Janet´s occasionally funny non-sequiturs

From her speech today at The Economic Club of Washington, DC:

N.S. 1Continuing improvement in the labor market helps strengthen confidence that inflation will move back to our 2 percent objective over the medium term.”

But inflation has been moving away from the target, despite falling unemployment!

N.S. 2 The Fed has held its benchmark federal-funds rate near zero for seven years. When it raises the rate, it will be a sign that the economy has “come a long way” toward recovering from the 2007-09 financial crisis. In that sense, it is a day that I expect we all are looking forward to.”

Five years ago, the economy had already recovered from the financial crisis. Why did the Fed wait so long to “tell us”? Maybe only now they got tired of their “extended vacation”.

N.S. 3 Were the [Fed] to delay the start of policy normalization for too long, we would likely end up having to tighten policy relatively abruptly to keep the economy from significantly overshooting both of our goals”. “Such an abrupt tightening would risk disrupting financial markets and perhaps even inadvertently push the economy into recession.”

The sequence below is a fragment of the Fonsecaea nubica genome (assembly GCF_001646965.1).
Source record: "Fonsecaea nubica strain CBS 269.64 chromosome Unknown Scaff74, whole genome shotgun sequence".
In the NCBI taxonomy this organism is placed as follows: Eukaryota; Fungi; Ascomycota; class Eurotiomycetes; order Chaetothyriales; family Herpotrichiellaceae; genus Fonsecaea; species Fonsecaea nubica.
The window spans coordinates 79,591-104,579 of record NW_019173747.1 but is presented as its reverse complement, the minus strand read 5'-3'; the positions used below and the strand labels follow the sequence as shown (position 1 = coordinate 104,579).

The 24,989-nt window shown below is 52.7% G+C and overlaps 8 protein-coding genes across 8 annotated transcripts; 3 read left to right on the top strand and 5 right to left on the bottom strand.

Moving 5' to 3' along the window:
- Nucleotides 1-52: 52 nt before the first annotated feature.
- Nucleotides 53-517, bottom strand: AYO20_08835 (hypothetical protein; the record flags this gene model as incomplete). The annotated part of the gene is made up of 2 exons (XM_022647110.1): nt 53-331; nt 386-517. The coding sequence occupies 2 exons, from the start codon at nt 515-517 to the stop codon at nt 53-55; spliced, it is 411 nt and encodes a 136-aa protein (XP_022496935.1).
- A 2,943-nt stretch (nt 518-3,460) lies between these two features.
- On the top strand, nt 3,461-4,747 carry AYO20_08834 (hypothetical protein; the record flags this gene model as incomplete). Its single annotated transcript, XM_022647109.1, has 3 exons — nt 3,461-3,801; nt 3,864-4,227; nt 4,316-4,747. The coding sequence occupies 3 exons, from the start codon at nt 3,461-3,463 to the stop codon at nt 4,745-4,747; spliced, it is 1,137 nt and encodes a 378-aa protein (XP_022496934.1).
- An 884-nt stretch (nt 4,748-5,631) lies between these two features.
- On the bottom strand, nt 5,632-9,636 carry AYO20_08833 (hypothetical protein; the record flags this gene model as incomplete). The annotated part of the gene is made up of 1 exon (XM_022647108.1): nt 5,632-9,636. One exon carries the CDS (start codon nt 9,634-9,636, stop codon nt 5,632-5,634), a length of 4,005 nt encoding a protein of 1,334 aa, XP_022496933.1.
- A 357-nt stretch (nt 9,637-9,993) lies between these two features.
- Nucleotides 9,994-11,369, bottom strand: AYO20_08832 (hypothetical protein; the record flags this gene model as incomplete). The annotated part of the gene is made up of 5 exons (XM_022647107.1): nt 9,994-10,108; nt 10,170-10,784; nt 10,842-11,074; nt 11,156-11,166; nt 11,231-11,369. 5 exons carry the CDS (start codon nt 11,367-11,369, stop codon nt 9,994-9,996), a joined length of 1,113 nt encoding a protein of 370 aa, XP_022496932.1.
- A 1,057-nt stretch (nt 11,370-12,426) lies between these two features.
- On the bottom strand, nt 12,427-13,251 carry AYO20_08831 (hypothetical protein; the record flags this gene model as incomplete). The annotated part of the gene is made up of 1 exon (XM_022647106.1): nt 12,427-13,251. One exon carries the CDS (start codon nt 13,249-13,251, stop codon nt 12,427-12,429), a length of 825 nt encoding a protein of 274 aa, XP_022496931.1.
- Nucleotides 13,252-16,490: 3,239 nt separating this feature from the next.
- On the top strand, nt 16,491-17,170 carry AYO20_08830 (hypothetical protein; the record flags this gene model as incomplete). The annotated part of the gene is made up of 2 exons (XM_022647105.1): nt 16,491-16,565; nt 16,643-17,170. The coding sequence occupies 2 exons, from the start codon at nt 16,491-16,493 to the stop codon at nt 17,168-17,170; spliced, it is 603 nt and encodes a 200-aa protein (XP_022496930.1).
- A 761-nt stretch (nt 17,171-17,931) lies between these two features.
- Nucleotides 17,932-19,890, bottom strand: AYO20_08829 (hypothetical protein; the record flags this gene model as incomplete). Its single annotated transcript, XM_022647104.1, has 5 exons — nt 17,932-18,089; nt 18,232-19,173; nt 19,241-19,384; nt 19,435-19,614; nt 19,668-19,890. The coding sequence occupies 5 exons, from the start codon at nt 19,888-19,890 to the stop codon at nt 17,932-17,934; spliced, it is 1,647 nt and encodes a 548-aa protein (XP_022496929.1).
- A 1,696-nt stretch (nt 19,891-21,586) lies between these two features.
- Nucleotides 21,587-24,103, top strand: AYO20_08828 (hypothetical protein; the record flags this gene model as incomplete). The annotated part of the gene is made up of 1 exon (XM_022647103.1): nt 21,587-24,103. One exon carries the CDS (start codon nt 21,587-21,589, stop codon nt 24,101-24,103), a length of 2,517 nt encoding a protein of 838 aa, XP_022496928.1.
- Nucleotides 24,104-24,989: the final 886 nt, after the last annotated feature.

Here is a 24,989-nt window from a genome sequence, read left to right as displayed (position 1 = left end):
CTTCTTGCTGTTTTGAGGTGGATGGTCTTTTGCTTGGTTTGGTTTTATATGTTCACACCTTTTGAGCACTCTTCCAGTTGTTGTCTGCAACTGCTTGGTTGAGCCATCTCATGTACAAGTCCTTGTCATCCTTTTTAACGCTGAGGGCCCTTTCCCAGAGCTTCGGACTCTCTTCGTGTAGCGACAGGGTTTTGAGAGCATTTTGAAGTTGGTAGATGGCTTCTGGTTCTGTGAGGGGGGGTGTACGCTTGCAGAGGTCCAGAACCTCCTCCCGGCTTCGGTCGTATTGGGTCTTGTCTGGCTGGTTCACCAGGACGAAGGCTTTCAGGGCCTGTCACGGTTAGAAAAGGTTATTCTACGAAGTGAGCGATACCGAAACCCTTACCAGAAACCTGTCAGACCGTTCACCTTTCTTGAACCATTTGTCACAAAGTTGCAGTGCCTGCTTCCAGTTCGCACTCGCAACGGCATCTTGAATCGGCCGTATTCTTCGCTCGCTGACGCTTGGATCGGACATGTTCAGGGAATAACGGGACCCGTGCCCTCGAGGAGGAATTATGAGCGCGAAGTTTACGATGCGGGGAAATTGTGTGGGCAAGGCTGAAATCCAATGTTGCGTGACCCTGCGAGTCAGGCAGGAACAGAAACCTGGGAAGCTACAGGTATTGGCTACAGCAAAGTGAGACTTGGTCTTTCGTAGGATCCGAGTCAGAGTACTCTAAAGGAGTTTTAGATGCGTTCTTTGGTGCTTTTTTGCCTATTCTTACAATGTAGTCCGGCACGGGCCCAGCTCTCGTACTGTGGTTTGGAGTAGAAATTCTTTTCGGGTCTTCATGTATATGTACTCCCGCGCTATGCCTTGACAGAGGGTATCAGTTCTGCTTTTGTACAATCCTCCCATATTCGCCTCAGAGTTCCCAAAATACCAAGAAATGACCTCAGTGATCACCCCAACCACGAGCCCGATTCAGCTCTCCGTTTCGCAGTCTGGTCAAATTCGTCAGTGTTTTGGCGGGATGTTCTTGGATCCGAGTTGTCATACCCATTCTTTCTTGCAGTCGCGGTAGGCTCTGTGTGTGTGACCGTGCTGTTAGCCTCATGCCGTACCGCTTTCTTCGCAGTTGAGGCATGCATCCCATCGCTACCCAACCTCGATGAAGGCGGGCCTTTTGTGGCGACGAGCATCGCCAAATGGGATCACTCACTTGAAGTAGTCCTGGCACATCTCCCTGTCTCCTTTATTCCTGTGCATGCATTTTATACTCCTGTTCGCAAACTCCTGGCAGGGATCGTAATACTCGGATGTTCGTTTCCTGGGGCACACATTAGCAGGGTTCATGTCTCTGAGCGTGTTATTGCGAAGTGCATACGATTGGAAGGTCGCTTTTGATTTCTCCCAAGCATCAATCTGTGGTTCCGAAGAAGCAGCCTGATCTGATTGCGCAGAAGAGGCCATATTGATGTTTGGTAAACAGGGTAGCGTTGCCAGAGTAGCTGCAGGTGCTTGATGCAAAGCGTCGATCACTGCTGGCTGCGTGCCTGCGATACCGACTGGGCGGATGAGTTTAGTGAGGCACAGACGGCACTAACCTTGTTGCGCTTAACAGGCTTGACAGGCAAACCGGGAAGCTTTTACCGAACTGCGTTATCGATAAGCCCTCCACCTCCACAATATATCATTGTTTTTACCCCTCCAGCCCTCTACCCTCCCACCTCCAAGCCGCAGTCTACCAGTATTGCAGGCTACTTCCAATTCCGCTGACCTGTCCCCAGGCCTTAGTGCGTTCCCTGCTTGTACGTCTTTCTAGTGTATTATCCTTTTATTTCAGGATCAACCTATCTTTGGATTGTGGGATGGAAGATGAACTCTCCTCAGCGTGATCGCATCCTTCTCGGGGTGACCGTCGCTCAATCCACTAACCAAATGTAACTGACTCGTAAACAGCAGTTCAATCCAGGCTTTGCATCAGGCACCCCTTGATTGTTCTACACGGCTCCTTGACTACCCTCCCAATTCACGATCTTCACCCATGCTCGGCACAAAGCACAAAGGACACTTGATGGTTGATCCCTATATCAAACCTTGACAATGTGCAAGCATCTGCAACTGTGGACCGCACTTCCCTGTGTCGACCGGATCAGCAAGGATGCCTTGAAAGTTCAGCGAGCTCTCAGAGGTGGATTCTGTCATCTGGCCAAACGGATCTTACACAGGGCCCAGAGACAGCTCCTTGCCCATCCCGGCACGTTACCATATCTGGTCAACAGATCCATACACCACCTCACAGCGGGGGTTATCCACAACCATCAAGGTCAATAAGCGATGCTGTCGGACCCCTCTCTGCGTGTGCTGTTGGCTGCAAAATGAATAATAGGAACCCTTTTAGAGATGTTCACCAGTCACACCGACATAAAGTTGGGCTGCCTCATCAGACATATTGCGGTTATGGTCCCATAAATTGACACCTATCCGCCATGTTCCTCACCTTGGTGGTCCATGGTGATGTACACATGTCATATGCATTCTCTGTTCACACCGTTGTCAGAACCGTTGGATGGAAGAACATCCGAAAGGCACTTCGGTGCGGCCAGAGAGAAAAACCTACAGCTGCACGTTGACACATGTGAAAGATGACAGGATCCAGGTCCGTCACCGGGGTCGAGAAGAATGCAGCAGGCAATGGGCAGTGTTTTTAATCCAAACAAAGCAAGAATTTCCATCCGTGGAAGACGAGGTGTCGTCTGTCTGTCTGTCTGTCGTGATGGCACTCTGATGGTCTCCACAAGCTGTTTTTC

That´s exactly what the Fed has been doing, inadvertently, over the past year by indicating “the time is coming”!

N.S. 4 “I anticipate that the neutral federal funds rate will gradually move higher over time.” “In September, most [Fed officials] projected that, in the long run, the nominal federal funds rate would be near 3.5 percent, and that the actual federal funds rate would rise to that level fairly slowly.”

That´s just misplaced faith. By their actions, the Fed is likely stifling the rise in the neutral FF rate.

PS The power of words: Yellen talks and the DOW tumbles

Non sequiturs

2 thoughts on “Janet´s occasionally funny non-sequiturs

  1. WTI tanked on the news. I do not understand where she gets the notion that delaying raising rates spells runaway inflation. I want to see the Fed’s natural rate forecast.
    I am not looking forward to this kind of lift off…. so she should speak for herself.

  2. If an economy is near zero bound, but the central bank keeps expecting inflation to move to the “red line” 2% IT in two years….egads.

    And what target? 2% now sound like an red-line IT ceiling, not an average. Should not the Fed be thinking about a 3% target, to counterbalance the years below 2%?

    Of course, the Fed should be targeting NGDPLT or something close.

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